On Mother’s Day of 2006, I had my seventh miscarriage.
I sharing with you now because of a conversation I had with a friend last weekend about the taboo of talking about women’s issues such as infertility, miscarriage, prematurity, and postpartum depression in our society. Also, much of the conversations at the recent Mom 2.0 Summit blogging conference were about opening up more on our sites and using our platforms to tell our stories. And this is my story.
When it comes to infertility, miscarriage, prematurity, and postpartum depression, I had them all. So I can relate to just how taboo these topics are, particularly in today’s world of constant over-sharing.
When I was going through it all, I didn’t want to talk about it. Certainly I did not want to broadcast it. I was embarrassed. I felt broken. I was so sad, and it was difficult for me to consider that anyone else could relate to that, beyond my husband and a couple of friends who were dealing with related issues. Now I wear my stats like a badge of honor: 7 miscarriages, 2 D&C’s, 2 hysterosalpinograms, 1 surgery, 3 IVF procedures, several hundred intramuscular shots, 10 weeks in the hospital, and 2 premature babies. Oh, and let’s not forget 4 weeks in the NICU for baby, plus 1 bout of postpartum depression for the win.
And I am absolutely one of the lucky ones, because today I have two healthy children. It was worth every appointment, every needle, and every moment.
When I think back on that whole experience, what I remember most is the silence. Both the figurative silence of not discussing these types of women’s issues, but also the literal silence of the doctor’s office waiting rooms and the hospital NICU. Eight years later, I can still feel the silence of sitting in the glider, carefully surrounded by tubes and wires, while holding my 4-pound baby for hours. All the while not making a peep or any eye contact with the other parents in the NICU, because I knew that my child was twice as large (if not more) than theirs and I dared not make it seem as if I could relate to their anxiety or pain.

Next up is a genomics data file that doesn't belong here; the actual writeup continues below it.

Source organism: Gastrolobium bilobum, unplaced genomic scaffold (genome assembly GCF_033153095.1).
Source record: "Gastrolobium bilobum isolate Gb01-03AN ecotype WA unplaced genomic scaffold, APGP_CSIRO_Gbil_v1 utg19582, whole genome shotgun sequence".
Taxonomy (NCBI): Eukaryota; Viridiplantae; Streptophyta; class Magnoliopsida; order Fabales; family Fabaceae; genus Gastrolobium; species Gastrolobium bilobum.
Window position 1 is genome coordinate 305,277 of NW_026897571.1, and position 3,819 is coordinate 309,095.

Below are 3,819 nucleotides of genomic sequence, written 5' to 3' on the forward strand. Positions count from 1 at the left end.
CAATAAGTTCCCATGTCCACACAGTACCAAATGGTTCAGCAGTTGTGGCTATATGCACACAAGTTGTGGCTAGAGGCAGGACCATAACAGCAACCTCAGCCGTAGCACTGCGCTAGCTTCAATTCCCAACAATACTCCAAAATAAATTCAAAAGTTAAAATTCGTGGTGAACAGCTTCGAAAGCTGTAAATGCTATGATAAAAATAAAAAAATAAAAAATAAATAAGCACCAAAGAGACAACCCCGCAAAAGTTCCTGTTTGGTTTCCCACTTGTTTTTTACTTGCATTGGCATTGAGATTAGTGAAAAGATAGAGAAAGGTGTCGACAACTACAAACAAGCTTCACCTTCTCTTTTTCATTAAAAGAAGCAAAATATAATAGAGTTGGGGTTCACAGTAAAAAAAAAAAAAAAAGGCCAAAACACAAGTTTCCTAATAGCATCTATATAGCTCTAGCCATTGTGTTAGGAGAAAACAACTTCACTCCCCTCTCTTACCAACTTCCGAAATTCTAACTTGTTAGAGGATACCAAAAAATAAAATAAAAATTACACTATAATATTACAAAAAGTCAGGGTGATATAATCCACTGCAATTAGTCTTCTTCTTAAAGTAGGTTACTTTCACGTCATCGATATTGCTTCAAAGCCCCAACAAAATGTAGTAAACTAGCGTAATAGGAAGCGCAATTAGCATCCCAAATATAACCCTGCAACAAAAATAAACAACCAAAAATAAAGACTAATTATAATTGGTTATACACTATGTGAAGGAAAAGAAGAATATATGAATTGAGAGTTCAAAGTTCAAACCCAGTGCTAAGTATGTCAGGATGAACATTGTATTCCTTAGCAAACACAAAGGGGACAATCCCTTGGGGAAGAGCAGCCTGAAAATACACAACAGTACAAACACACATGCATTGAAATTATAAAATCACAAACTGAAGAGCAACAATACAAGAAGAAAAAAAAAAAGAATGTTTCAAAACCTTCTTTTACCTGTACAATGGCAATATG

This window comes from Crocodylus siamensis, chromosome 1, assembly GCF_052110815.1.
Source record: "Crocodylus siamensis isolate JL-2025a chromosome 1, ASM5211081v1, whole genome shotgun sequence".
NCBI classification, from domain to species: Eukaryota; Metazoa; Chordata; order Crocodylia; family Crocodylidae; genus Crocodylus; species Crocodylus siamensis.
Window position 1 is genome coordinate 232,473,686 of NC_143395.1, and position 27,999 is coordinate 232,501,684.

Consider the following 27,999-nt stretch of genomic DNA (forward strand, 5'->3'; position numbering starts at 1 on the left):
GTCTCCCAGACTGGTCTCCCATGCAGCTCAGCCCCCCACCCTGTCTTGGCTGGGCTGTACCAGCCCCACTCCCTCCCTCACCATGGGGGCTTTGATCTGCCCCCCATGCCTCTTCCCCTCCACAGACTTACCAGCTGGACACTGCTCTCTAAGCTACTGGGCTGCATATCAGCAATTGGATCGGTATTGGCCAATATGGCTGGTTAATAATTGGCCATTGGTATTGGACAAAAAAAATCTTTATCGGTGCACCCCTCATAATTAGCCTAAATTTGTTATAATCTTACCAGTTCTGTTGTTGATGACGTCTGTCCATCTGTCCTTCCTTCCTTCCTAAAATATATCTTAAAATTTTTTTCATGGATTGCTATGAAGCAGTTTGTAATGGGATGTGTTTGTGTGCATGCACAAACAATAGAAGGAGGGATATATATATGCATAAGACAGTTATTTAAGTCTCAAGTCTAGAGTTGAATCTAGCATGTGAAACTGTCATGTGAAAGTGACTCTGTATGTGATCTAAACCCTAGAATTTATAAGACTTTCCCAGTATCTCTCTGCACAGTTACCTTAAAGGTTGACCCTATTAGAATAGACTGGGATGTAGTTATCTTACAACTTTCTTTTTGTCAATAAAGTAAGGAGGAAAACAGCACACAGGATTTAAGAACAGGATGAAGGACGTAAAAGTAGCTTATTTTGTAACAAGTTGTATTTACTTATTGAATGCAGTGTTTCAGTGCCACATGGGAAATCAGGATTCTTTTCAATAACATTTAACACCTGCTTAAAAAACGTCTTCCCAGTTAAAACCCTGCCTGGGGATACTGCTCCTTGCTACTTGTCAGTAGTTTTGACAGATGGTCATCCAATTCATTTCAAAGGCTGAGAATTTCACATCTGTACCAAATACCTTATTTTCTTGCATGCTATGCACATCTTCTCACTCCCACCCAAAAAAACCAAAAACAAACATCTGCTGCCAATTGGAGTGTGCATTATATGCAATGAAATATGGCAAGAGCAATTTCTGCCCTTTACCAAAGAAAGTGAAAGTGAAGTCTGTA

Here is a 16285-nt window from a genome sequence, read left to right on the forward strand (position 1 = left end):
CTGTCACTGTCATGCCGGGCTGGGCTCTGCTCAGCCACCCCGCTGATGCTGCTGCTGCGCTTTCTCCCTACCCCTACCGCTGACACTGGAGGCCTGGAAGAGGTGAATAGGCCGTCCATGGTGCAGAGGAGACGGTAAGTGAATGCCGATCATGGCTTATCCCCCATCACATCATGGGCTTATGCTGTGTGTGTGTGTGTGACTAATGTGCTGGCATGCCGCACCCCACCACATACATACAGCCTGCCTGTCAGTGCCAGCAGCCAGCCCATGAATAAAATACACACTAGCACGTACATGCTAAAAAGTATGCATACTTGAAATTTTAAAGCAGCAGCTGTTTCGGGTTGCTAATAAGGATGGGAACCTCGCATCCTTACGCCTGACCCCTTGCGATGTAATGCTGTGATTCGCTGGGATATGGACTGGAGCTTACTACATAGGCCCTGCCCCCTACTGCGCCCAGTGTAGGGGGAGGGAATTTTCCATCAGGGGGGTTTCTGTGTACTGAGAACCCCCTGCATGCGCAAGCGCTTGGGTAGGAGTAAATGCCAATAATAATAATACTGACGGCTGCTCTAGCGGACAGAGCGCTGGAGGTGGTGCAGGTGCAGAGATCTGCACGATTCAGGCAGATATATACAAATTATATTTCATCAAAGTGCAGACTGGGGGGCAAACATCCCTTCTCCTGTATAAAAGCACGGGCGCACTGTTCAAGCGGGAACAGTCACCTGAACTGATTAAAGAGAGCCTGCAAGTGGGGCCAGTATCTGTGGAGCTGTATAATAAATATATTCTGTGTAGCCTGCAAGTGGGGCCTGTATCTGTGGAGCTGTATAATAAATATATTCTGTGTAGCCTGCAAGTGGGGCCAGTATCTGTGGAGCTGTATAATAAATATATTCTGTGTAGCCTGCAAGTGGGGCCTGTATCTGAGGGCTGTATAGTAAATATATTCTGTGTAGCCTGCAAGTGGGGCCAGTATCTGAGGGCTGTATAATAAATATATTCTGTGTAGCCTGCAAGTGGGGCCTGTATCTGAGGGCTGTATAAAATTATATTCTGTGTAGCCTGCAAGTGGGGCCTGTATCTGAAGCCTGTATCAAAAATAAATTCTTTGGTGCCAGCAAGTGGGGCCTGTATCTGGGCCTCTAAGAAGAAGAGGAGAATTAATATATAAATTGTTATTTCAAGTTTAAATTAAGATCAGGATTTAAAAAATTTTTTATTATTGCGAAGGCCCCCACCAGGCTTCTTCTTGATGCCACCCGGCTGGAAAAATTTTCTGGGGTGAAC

We need to break the silence. We need to talk out loud. We need to let other women (and men) know that they are not alone. That someone else has been there.
We celebrate moms on Mother’s Day and dads on Father’s Day, but one day is hardly enough to celebrate those who go through so much to bring their babies into this world, let alone that once they are here the hard work has only just begun.
To every mother and father who truly, truly understand what the miracle of childbirth really means, I celebrate you always.
The fight to save babies and help all moms have healthy, full-term pregnancies is the focus of the March of Dimes’ mission. Impact from the generous gifts that the March of Dimes has received has funded important research and programs that help all babies begin healthy lives. A baby is born prematurely every minute and approximately 72 children die each day before reaching their first birthday.
#imbornto is a campaign from the March of Dimes which connects millions of consumers by shopping, dining or donating during the Mother’s Day and Father’s Day months. The campaign is a celebration of their parents, the moms and dads who keep them healthy and safe, before and after birth. Learn more at www.imbornto.com. You can support the March of Dimes and the imbornto campaign by making a donation here or by making a purchase through their partner companies.
Because every baby is born to do something special and unique, and every parent deserves a celebration.
This post has been sponsored courtesy of The Motherhood and the March of Dimes. Follow the conversation on social media using #imbornto. Together, we can help more babies be born strong and healthy. Images courtesy of MarchofDimes.org. Photo credit: eBay